The Birth at Bethlehem
10. As guardian of the mystery "hidden for ages in the mind of God," which begins to unfold before his eyes "in the fullness of time," Joseph, together with Mary, is a privileged witness [The Protestant depictions always seem to write him out.] to the birth of the Son of God into the world on Christmas night in Bethlehem. Luke writes: "And while they were there, the time came for her to be delivered. And she gave birth to her first-born son and wrapped him in swaddling cloths, and laid him in a manger, because there was no place for them in the inn" (Lk 2:6-7).
Joseph was an eyewitness to this birth, which took place in conditions that, humanly speaking, were embarrassing-a first announcement of that "self-emptying" (cf. Phil 2:5-8) which Christ freely accepted for the forgiveness of sins. Joseph also witnessed the adoration of the shepherds who arrived at Jesus' birthplace after the angel had brought them the great and happy news (cf. Lk 2:15- 16) . Later he also witnessed the homage of the magi who came from the East (cf. Mt 2:11). [And, we can't speculate on Christ's infancy beyond what is in Scripture and what might reasonably be known about 1st century Jews. It's also signficant that Joseph doesn't speak very much.]
The Circumcision 
[Joseph is a father in every sense: religious, legal, advisory, teaching, save that of human biology.]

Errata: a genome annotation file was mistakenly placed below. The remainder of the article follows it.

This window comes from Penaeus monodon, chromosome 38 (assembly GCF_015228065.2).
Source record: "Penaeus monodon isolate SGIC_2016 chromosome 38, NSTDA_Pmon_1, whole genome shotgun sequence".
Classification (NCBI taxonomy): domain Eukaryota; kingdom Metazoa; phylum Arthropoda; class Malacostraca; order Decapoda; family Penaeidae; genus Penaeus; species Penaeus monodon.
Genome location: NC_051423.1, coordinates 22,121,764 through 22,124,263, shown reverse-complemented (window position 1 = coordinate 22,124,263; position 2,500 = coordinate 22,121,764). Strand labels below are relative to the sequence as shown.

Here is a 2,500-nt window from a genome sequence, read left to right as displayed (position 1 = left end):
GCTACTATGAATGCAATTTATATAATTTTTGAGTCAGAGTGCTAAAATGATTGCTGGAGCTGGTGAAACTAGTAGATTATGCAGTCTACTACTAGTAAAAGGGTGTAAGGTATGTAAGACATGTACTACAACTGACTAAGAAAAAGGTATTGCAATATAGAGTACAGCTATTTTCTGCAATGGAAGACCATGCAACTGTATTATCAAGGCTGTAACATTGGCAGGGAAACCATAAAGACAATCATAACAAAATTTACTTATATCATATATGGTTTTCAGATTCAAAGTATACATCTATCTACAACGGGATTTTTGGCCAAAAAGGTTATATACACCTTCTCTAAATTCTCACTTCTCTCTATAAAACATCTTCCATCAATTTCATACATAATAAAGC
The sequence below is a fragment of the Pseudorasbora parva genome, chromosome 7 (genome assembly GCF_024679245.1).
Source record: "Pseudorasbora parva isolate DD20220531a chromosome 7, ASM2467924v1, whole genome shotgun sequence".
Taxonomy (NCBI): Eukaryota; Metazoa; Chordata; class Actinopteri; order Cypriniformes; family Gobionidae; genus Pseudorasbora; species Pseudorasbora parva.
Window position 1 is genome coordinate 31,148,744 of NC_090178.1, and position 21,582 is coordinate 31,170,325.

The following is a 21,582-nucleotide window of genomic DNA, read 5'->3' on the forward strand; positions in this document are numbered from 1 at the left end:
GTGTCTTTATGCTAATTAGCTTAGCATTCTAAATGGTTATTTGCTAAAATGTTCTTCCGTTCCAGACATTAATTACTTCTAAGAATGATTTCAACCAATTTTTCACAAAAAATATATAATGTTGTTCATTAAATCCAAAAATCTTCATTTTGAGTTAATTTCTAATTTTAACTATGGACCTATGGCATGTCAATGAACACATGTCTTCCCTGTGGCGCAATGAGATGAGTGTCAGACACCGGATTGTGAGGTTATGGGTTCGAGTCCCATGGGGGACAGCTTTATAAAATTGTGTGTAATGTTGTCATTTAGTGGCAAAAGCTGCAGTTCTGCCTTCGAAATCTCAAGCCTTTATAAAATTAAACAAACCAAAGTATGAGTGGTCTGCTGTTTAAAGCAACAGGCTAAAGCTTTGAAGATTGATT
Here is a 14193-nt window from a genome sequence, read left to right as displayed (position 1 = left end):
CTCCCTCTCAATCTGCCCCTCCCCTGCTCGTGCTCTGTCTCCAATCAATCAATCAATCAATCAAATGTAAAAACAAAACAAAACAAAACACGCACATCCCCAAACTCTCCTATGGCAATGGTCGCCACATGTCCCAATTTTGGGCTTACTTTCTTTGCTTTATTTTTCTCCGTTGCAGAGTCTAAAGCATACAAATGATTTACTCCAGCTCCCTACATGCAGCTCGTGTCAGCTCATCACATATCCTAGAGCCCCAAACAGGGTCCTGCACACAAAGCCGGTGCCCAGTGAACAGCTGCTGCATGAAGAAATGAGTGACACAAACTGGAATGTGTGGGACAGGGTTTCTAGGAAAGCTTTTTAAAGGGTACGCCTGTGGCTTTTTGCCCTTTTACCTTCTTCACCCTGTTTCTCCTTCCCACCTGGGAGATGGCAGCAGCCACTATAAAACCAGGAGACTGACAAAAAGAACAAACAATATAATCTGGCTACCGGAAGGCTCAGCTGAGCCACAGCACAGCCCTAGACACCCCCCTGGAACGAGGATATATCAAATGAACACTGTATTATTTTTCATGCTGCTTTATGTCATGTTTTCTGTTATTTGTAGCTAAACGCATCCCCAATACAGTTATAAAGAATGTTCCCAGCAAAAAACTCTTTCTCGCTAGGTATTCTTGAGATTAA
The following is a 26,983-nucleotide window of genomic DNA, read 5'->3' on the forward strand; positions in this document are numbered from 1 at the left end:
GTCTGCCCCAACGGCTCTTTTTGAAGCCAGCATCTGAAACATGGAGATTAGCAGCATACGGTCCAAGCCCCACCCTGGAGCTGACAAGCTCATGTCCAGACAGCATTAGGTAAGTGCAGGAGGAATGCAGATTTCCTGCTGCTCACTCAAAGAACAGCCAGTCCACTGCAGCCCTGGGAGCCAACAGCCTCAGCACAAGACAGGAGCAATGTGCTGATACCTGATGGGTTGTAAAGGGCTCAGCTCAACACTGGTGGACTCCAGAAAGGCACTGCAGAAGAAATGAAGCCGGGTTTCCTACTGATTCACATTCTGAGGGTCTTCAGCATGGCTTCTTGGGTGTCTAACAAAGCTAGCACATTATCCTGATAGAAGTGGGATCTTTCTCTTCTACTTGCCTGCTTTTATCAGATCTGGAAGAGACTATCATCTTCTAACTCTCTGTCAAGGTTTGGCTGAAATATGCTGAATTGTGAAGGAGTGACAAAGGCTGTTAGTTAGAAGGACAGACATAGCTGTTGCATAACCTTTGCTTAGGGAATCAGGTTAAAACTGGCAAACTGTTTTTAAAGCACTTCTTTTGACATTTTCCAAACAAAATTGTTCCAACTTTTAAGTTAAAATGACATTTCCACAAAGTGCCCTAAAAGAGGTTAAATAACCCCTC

11. A son's circumcision was the first religious obligation of a father, and with this ceremony (cf. Lk 2:21) Joseph exercised his right and duty with regard to Jesus. [I have also seen it argued that it is a form of dispensing grace that allowed men entrance into the Limbo of the Fathers, if they then remained children of Abraham.]
The principle which holds that all the rites of the Old Testament are a shadow of the reality (cf. Heb 9:9f; 10:1) serves to explain why Jesus would accept them. As with all the other rites, circumcision too is "fulfilled" in Jesus. God's covenant with Abraham, of which circumcision was the sign (cf. Gn 17:13), reaches its full effect and perfect realization in Jesus, who is the "yes" of all the ancient promises (cf. 2 Cor 1:20). [It is then replaced, and expanded, by Baptism. The bloody sacrifices are of course replaced with the Eucharist.]
Conferral of the Name